In this case, they take the opening events of Penguin’s apparent suicide and expand upon it. Veteran readers know there is more than meets the eye with his overly public death, but rather than derail the high-octane conflict between Batman and Failsafe by cutting away within the main narrative, Zdarsky allows events to transpire outside but tangential to it. It helps maintain the pace of the main event, while also supplementing the depth of events. It’s markedly creative exposition. Also, with news of a Batman/Catwoman crossover on the horizon in the form of whatever “Showdown” is, readers are made doubly aware that this is no disposable side arc – the time they’ve spent having read this will pay off, both narratively and economically.

Subsequent stories perform similar feats of spinning multiple plates, with “I Am A Gun” delving into a Year One-type origin for the Batman of Zur En Arrh (making accessible a very high-concept, lore-heavy element of the Bat-mythos that has found sudden relevance) while the “The Toy Box” tees up the ultimate resolution to the second arc, “The Bat-Man of Gotham”.

In addition to the supplemental capabilities of backups to play with time and structure, Zdarsky also recognises that a supporting featuring might best be used to highlight supporting characters. Rather than pour more of The Bat onto readers so directly, the backups invest time in alternate perspectives – both on the events Batman is facing, but also the way he’s facing them.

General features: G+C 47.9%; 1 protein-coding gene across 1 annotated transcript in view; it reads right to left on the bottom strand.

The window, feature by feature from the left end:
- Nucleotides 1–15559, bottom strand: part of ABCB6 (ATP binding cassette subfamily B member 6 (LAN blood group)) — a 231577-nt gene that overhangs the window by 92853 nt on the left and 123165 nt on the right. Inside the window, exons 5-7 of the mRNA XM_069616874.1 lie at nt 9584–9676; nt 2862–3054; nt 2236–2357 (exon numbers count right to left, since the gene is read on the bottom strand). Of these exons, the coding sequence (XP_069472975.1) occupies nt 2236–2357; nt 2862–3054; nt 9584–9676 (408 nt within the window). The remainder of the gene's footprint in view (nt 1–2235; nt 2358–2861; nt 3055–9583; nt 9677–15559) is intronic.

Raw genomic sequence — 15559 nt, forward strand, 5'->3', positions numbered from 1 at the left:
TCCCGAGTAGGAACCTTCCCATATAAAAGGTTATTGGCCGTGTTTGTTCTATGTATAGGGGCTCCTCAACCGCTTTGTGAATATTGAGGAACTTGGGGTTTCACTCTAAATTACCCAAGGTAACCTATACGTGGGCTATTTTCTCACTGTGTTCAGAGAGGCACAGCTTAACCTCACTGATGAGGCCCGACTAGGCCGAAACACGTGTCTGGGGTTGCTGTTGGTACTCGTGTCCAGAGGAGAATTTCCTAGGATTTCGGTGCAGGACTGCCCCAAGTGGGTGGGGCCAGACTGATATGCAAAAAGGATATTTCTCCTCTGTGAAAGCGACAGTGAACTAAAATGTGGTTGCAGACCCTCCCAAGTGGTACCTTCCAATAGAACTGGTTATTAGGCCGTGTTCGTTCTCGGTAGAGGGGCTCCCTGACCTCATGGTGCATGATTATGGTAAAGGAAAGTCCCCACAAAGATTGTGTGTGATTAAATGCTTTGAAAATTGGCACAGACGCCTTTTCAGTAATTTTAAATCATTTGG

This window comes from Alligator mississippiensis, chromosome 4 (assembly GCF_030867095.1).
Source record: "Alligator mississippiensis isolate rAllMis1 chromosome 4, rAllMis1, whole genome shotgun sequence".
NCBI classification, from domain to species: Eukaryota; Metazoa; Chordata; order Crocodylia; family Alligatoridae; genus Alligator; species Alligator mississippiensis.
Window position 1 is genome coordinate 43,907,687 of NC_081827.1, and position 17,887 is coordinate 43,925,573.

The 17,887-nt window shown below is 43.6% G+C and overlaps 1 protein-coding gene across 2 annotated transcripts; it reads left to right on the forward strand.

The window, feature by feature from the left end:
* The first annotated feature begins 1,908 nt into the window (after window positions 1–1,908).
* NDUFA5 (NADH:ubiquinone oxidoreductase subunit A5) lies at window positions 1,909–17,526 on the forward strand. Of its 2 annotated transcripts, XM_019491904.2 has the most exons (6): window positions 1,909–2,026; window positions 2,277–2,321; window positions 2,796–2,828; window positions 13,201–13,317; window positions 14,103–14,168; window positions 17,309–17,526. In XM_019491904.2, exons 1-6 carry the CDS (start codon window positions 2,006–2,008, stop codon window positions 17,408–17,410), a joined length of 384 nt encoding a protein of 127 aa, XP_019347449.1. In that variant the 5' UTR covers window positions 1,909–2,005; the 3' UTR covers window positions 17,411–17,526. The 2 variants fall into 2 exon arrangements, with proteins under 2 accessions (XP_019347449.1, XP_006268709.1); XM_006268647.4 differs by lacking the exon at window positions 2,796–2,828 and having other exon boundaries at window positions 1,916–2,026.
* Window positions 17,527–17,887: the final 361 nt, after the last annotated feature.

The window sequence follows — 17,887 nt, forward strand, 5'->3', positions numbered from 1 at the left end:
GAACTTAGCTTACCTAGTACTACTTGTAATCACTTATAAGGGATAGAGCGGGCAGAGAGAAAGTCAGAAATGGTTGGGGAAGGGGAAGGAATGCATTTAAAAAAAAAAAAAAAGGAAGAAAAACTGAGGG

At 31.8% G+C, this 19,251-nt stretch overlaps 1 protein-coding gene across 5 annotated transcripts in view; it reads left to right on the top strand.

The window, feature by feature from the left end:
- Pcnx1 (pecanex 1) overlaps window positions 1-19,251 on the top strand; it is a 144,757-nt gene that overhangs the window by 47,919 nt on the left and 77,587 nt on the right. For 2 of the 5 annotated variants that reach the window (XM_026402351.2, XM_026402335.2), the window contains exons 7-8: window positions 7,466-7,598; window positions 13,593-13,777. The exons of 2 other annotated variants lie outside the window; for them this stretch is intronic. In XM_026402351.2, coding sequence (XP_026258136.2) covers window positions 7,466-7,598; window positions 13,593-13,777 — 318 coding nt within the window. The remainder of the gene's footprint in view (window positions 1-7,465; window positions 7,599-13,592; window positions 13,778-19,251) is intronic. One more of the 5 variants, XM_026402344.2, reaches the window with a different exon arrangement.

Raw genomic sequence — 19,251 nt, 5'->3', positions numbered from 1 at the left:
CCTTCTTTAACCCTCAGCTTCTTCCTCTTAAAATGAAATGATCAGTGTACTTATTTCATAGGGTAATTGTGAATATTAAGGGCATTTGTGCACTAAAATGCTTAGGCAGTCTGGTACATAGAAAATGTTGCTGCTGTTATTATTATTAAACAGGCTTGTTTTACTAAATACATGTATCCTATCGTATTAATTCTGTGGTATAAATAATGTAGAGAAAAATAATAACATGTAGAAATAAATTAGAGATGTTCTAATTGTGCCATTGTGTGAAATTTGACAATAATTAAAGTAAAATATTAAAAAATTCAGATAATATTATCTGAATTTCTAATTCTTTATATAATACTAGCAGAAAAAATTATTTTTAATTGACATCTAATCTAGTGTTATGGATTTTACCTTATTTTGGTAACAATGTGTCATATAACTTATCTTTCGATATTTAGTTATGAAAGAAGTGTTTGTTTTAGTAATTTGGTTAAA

Catwoman’s backup pulls double duty, in that it both furthers the Penguin plotline while also addressing that most controversial of topics – the break. Particularly for readers that aren’t buying Tini Howard’s Catwoman, it’s becomes a valuable use of the backup’s time to explore how Selina feelings about their relationship are affected by current affairs. My personal favourite though is Zdarsky’s characterisation of Tim Drake in the third set of stories. Having lost Bruce once again to forces beyond his control, readers get to see how Tim copes with and responds to such a loss.

Not only does Zdarsky get to call back to Final Crisis, showing implicitly how Tim’s current response mirrors and differs a similar, previous experience, but he also gets to play off the emotional beats set up in the previous arc. It therefore becomes more than just a retread of past stories, and instead uses a familiar narrative language to articulate how a post-Damian-Wayne-as-Robin Tim Drake handles the feelings of superfluousness as Batman’s sidekick, only to then have those feelings complicated by being the only one capable of saving him.

The other key element that makes these backups so strong is the powerhouse artists that bring them to life.